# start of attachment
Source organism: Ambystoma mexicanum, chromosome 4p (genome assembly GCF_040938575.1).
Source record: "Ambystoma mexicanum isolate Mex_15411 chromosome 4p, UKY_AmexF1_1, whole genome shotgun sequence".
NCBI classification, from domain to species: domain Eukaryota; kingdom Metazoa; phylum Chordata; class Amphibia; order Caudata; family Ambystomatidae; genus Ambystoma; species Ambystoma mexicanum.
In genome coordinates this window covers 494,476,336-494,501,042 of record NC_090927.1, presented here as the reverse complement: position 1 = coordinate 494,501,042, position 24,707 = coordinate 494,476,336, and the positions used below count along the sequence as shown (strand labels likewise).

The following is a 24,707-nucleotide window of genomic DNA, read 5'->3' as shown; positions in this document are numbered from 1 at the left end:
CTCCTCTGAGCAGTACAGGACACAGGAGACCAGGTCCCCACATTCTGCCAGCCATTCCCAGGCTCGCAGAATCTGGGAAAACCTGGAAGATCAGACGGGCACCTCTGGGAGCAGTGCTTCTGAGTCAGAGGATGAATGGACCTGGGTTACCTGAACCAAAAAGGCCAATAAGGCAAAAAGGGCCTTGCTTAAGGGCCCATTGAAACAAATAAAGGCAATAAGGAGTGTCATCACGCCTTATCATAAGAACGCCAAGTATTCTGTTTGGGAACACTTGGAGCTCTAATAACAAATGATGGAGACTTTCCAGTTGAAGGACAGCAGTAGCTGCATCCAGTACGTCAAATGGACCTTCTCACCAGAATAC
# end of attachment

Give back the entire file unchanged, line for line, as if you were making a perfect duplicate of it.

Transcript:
Source organism: Ambystoma mexicanum, chromosome 4p (genome assembly GCF_040938575.1).
Source record: "Ambystoma mexicanum isolate Mex_15411 chromosome 4p, UKY_AmexF1_1, whole genome shotgun sequence".
NCBI classification, from domain to species: domain Eukaryota; kingdom Metazoa; phylum Chordata; class Amphibia; order Caudata; family Ambystomatidae; genus Ambystoma; species Ambystoma mexicanum.
In genome coordinates this window covers 494,476,336-494,501,042 of record NC_090927.1, presented here as the reverse complement: position 1 = coordinate 494,501,042, position 24,707 = coordinate 494,476,336, and the positions used below count along the sequence as shown (strand labels likewise).

The following is a 24,707-nucleotide window of genomic DNA, read 5'->3' as shown; positions in this document are numbered from 1 at the left end:
CTCCTCTGAGCAGTACAGGACACAGGAGACCAGGTCCCCACATTCTGCCAGCCATTCCCAGGCTCGCAGAATCTGGGAAAACCTGGAAGATCAGACGGGCACCTCTGGGAGCAGTGCTTCTGAGTCAGAGGATGAATGGACCTGGGTTACCTGAACCAAAAAGGCCAATAAGGCAAAAAGGGCCTTGCTTAAGGGCCCATTGAAACAAATAAAGGCAATAAGGAGTGTCATCACGCCTTATCATAAGAACGCCAAGTATTCTGTTTGGGAACACTTGGAGCTCTAATAACAAATGATGGAGACTTTCCAGTTGAAGGACAGCAGTAGCTGCATCCAGTACGTCAAATGGACCTTCTCACCAGAATAC